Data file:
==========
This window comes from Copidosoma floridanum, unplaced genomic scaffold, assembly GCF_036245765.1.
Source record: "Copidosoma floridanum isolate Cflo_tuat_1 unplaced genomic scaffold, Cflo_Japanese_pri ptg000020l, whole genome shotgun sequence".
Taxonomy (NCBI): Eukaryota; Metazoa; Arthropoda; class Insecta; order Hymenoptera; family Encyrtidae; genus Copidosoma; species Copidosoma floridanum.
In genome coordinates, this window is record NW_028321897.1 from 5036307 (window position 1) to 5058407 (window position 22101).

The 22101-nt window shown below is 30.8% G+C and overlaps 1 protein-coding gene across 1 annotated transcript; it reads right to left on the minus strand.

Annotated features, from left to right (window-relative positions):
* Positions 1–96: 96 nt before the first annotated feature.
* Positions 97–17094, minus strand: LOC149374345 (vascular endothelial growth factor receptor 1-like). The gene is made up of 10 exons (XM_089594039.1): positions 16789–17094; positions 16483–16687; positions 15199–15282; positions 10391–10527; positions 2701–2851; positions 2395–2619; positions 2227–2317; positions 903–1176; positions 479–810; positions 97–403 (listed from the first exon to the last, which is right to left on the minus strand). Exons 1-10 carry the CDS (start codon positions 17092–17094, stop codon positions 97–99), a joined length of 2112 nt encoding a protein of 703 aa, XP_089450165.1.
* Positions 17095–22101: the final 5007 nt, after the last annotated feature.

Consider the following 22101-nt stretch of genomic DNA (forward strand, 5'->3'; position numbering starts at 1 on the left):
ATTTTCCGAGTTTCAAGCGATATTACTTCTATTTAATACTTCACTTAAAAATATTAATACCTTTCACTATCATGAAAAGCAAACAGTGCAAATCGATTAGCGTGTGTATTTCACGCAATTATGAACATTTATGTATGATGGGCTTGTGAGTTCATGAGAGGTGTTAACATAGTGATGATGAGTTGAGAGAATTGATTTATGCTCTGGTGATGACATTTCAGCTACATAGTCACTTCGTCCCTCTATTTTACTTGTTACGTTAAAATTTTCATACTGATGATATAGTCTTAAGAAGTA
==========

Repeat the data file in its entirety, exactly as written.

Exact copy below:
This window comes from Copidosoma floridanum, unplaced genomic scaffold, assembly GCF_036245765.1.
Source record: "Copidosoma floridanum isolate Cflo_tuat_1 unplaced genomic scaffold, Cflo_Japanese_pri ptg000020l, whole genome shotgun sequence".
Taxonomy (NCBI): Eukaryota; Metazoa; Arthropoda; class Insecta; order Hymenoptera; family Encyrtidae; genus Copidosoma; species Copidosoma floridanum.
In genome coordinates, this window is record NW_028321897.1 from 5036307 (window position 1) to 5058407 (window position 22101).

The 22101-nt window shown below is 30.8% G+C and overlaps 1 protein-coding gene across 1 annotated transcript; it reads right to left on the minus strand.

Annotated features, from left to right (window-relative positions):
* Positions 1–96: 96 nt before the first annotated feature.
* Positions 97–17094, minus strand: LOC149374345 (vascular endothelial growth factor receptor 1-like). The gene is made up of 10 exons (XM_089594039.1): positions 16789–17094; positions 16483–16687; positions 15199–15282; positions 10391–10527; positions 2701–2851; positions 2395–2619; positions 2227–2317; positions 903–1176; positions 479–810; positions 97–403 (listed from the first exon to the last, which is right to left on the minus strand). Exons 1-10 carry the CDS (start codon positions 17092–17094, stop codon positions 97–99), a joined length of 2112 nt encoding a protein of 703 aa, XP_089450165.1.
* Positions 17095–22101: the final 5007 nt, after the last annotated feature.

Consider the following 22101-nt stretch of genomic DNA (forward strand, 5'->3'; position numbering starts at 1 on the left):
ATTTTCCGAGTTTCAAGCGATATTACTTCTATTTAATACTTCACTTAAAAATATTAATACCTTTCACTATCATGAAAAGCAAACAGTGCAAATCGATTAGCGTGTGTATTTCACGCAATTATGAACATTTATGTATGATGGGCTTGTGAGTTCATGAGAGGTGTTAACATAGTGATGATGAGTTGAGAGAATTGATTTATGCTCTGGTGATGACATTTCAGCTACATAGTCACTTCGTCCCTCTATTTTACTTGTTACGTTAAAATTTTCATACTGATGATATAGTCTTAAGAAGTA